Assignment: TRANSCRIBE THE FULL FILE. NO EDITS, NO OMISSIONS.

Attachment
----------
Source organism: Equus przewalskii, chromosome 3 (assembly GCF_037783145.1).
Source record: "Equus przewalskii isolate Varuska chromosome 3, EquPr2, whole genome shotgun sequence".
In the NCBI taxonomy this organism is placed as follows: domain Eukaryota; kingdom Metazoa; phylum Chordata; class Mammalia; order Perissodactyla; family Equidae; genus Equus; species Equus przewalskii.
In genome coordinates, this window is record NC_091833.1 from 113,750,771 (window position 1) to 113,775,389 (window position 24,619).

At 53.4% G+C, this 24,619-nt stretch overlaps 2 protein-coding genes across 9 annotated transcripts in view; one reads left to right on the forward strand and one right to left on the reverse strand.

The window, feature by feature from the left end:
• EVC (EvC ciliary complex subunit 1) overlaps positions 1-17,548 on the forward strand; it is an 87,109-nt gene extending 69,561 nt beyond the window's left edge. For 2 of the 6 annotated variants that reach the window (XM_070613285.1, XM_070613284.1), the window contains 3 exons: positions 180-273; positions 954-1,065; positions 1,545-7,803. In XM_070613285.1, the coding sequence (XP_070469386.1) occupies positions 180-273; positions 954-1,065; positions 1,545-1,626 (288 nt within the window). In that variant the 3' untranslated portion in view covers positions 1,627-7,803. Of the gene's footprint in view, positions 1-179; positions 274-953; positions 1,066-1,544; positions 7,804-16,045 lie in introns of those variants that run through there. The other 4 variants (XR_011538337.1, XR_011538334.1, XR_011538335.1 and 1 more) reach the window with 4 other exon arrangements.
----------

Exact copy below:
Source organism: Equus przewalskii, chromosome 3 (assembly GCF_037783145.1).
Source record: "Equus przewalskii isolate Varuska chromosome 3, EquPr2, whole genome shotgun sequence".
In the NCBI taxonomy this organism is placed as follows: domain Eukaryota; kingdom Metazoa; phylum Chordata; class Mammalia; order Perissodactyla; family Equidae; genus Equus; species Equus przewalskii.
In genome coordinates, this window is record NC_091833.1 from 113,750,771 (window position 1) to 113,775,389 (window position 24,619).

At 53.4% G+C, this 24,619-nt stretch overlaps 2 protein-coding genes across 9 annotated transcripts in view; one reads left to right on the forward strand and one right to left on the reverse strand.

The window, feature by feature from the left end:
• EVC (EvC ciliary complex subunit 1) overlaps positions 1-17,548 on the forward strand; it is an 87,109-nt gene extending 69,561 nt beyond the window's left edge. For 2 of the 6 annotated variants that reach the window (XM_070613285.1, XM_070613284.1), the window contains 3 exons: positions 180-273; positions 954-1,065; positions 1,545-7,803. In XM_070613285.1, the coding sequence (XP_070469386.1) occupies positions 180-273; positions 954-1,065; positions 1,545-1,626 (288 nt within the window). In that variant the 3' untranslated portion in view covers positions 1,627-7,803. Of the gene's footprint in view, positions 1-179; positions 274-953; positions 1,066-1,544; positions 7,804-16,045 lie in introns of those variants that run through there. The other 4 variants (XR_011538337.1, XR_011538334.1, XR_011538335.1 and 1 more) reach the window with 4 other exon arrangements.